Alumna wins best documentary at Tribeca with ‘Democrats’



NYU Tisch Alumna Camilla Niellson’s sixth film, “Democrats” centers on the three-year project of drafting a democratic constitution in Zimbabwe.

Natalie Whalen, Staff Writer

Tisch alumna and Copenhagen-based documentarian Camilla Nielsson’s sixth film, “Democrats” centers on the three-year project of drafting a democratic constitution in Zimbabwe. The story is told through the lens of two protagonists from the opposing political parties, Paul Mangwana of the Zimbabwe African National Union – Patriotic Front (ZANU-PF) party and Douglas Mwonzora of the Movement for Democratic Change (MDC). The film provides unique insight into the democratic process in a country with little means for political change against a dictator-like president, Robert Mugabe.

The film begins just before a series of town forums are held across the country in order to receive input for the drafting of the constitution. A basic background is given through a series of white-type-on-black frames; other than this, the film features no narration — the filmmaker only intervenes a handful of times with more text frames when context is absolutely necessary. However, even in the absence of narration the story unfolds well through the two main characters, Mangwana and Mwonzora.

The film includes romantic aspects that allows us to see the relationship between Mangwana and Mwonzora progress. The rivaling party members begin the film with disdain for one another. They progressively gain mutual respect and understanding, eventually forgetting their party lines and becoming great friends by the end of the film. Even when the MDC’s messages are suppressed by Mugabe’s employment of the secret police to uphold ZANU-PF’s positions at forum meetings, Mwonzora is understanding of Mangwana’s role in this implementation. He states that there is nothing much that Mangwana can do other than enact his parties messages for fear of his own life.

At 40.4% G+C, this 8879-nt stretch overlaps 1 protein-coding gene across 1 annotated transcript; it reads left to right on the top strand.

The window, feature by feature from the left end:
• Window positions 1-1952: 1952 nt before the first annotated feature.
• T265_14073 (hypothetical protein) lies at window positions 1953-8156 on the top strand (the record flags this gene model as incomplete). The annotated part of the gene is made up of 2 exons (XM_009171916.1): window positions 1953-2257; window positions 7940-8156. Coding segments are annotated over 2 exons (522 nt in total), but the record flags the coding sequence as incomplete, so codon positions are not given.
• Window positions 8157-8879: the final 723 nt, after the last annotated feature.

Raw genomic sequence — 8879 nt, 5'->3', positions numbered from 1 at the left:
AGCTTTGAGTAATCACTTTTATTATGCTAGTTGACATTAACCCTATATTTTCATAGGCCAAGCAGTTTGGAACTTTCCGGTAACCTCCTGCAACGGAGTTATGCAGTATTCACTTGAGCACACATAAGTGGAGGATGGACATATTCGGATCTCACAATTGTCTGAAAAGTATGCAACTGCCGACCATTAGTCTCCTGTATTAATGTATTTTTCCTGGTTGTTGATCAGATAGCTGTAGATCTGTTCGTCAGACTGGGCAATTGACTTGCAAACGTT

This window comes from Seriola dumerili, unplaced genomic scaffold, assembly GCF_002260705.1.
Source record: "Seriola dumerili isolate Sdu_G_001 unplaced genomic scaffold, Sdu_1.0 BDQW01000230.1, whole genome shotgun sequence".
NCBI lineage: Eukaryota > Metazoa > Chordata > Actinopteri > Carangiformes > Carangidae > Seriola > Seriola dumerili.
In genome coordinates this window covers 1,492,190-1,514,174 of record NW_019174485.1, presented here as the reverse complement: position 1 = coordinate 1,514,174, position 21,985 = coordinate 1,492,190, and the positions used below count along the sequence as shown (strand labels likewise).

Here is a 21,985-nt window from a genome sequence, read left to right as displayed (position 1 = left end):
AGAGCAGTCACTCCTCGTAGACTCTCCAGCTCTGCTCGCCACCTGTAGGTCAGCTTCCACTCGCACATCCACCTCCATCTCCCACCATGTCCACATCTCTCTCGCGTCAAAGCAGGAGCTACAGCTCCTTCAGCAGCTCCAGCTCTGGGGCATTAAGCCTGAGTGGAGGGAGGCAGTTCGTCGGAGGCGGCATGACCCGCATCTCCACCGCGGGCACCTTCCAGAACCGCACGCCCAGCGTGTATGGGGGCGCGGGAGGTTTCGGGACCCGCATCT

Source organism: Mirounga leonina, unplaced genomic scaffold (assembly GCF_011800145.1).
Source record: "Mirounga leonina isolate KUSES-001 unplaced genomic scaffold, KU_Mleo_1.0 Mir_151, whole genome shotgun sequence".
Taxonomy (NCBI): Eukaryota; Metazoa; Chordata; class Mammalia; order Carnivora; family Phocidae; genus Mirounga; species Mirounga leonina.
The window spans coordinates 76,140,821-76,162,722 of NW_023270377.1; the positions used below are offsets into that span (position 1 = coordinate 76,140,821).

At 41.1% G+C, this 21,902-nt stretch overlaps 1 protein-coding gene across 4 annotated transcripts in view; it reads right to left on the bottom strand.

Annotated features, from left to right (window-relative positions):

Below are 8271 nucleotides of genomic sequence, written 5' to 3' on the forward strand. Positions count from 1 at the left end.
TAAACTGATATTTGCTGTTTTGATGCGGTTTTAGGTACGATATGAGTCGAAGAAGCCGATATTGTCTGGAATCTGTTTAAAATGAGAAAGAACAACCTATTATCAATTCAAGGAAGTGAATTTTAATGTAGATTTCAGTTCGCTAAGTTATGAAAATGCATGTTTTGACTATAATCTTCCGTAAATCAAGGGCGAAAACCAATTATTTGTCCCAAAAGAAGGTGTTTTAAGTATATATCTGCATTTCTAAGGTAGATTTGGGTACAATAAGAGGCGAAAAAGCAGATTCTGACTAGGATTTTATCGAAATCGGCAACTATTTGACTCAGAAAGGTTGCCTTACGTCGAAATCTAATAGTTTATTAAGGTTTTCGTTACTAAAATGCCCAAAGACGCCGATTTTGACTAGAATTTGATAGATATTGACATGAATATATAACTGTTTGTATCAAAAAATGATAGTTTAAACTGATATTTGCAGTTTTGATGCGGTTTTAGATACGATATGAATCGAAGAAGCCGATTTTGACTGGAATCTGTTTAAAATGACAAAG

Eventually, Mangwana’s life is threatened when a clause limiting Mugabe’s presidency is leaked to the press, causing his party to become enraged. He becomes visibly fearful through his erratic behavior; Mwonzora works hard to come to a resolution for fear of the dissolution of the constitution-drafting process, which has already been years delayed. The control that Mugabe holds over the entire country is shocking and might be disturbing to viewers of the Western world. Mwonzora, at one point in the film, even comments on how he didn’t know that a black man could oppress his own people after years of white oppression.

The film itself is beautifully structured, with music being a strong point in its supporting the drama of the scene. By the end of the film, after President Mugabe has signed the constitution, audiences still question the future of this democracy, as the terms of the contract have still not been implemented and Mangwana’s life is still endangered. It is also clear that country’s natives do not exactly understand the effect of the document and its clauses; MDC supporters continue to shout “Tsvangarai is our president!” despite the document citing that he will have no chance of being president until Mugabe has passed away.

“Democrats” reminds audiences that some of the democratic ideals that we hold dear to our hearts are simply not to be taken for granted in these countries without histories of this form of government.

“Democrats” will run at Film Forum from Nov. 18 through Dec. 1.

Email Natalie Whalen at [email protected].